The first major step toward tackling this problem was taken in the form of a National Task Force on AMR Containment in 2010 followed by the adoption of National Policy for Containment of AMR, the Jaipur Declaration and the inclusion of antimicrobial containment in the 12th 5-year plan in 2011.[22] However, this policy made little progress due to difficulties in implementation.

Further progress was made with the active involvement of the Indian Council of Medical Research (ICMR), and the adoption of the “Chennai Declaration” at the second annual conference of the Clinical Infectious Disease Society at Chennai on August 24, 2012.[23] This was the first-ever meeting of medical societies in India on this issue. The declaration provided a roadmap to tackle the challenges of AMR from an Indian perspective.[24],[25] The declaration has had an unprecedented impact at national and international arena. ICMR established a national surveillance network of laboratories at tertiary medical academic centers.

The political commitment came from the Prime Minister himself. Public education came to the forefront with prime minister directly addressing the nation in his 2016 radio address highlighting the issue of antibiotic resistance and the launch of the “Red Line” campaign. A red line on the antibiotic packaging is aimed to draw public attention to the dangers of its misuse and has been lauded internationally.[26]

The Government recently adopted a National Action Plan (NAP) on AMR in 2017.[27] The strategic objectives of NAP-AMR are aligned with the global action plan based on national needs and priorities. In addition to the five priorities of Global Action Plan on AMR, India has a sixth priority dealing with India's leadership on AMR. Six strategic priorities have been identified under the NAP-AMR: (i) improving awareness and understanding of AMR through effective communication, education, and training; (ii) strengthening knowledge and evidence through surveillance; (iii) reducing the incidence of infection through effective infection prevention and control; (iv) optimizing the use of antimicrobial agents in health, animals, and food; (v) promoting investments for AMR activities, research, and innovations; and (vi) strengthening India's leadership on AMR.[27]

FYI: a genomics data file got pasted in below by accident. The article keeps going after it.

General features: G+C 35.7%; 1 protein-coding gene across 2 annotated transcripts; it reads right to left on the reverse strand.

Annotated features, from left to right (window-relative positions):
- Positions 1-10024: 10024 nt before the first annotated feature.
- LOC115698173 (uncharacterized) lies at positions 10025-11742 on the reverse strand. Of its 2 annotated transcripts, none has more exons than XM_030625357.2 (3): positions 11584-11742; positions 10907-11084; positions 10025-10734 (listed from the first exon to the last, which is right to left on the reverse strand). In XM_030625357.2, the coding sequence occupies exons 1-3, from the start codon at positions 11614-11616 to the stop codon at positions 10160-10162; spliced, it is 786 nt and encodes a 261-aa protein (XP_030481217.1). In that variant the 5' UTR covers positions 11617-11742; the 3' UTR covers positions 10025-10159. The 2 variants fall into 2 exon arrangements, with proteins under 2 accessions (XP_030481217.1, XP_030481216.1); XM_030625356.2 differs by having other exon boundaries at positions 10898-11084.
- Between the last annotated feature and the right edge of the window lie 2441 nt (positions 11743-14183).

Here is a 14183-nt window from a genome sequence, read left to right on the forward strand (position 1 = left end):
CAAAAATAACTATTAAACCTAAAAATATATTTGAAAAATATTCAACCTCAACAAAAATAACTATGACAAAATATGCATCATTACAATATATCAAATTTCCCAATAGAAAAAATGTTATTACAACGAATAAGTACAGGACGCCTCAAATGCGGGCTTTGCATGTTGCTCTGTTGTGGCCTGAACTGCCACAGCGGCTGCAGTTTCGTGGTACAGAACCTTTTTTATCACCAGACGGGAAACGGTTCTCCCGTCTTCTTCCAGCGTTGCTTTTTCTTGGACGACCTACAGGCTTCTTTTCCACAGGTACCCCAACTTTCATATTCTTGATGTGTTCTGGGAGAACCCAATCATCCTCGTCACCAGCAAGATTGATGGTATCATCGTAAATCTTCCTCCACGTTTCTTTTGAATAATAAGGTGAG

Challenges for Control of AMR and Possible Strategies



To prevent over the counter sales of important antibiotics, the Central Drugs Standard Control Organization implemented Schedule H1 in India starting March 1, 2014. The H1 list includes 24 antibiotics, such as third-generation and fourth-generation cephalosporins, carbapenems, antituberculosis drugs, and newer fluoroquinolones. Antibiotics have previously been listed under Schedule H, which contained drugs that could be sold only with a valid prescription. Drugs included in Schedule H1 can only be sold with the prescription of a registered medical practitioner and require that that pharmacist maintained a separate register with the patient's name, contact details of the prescribing doctor, and the name and dispensed quantity of the drug. The register has to be retained for at least 3 years and is subject to audit by the government.[28]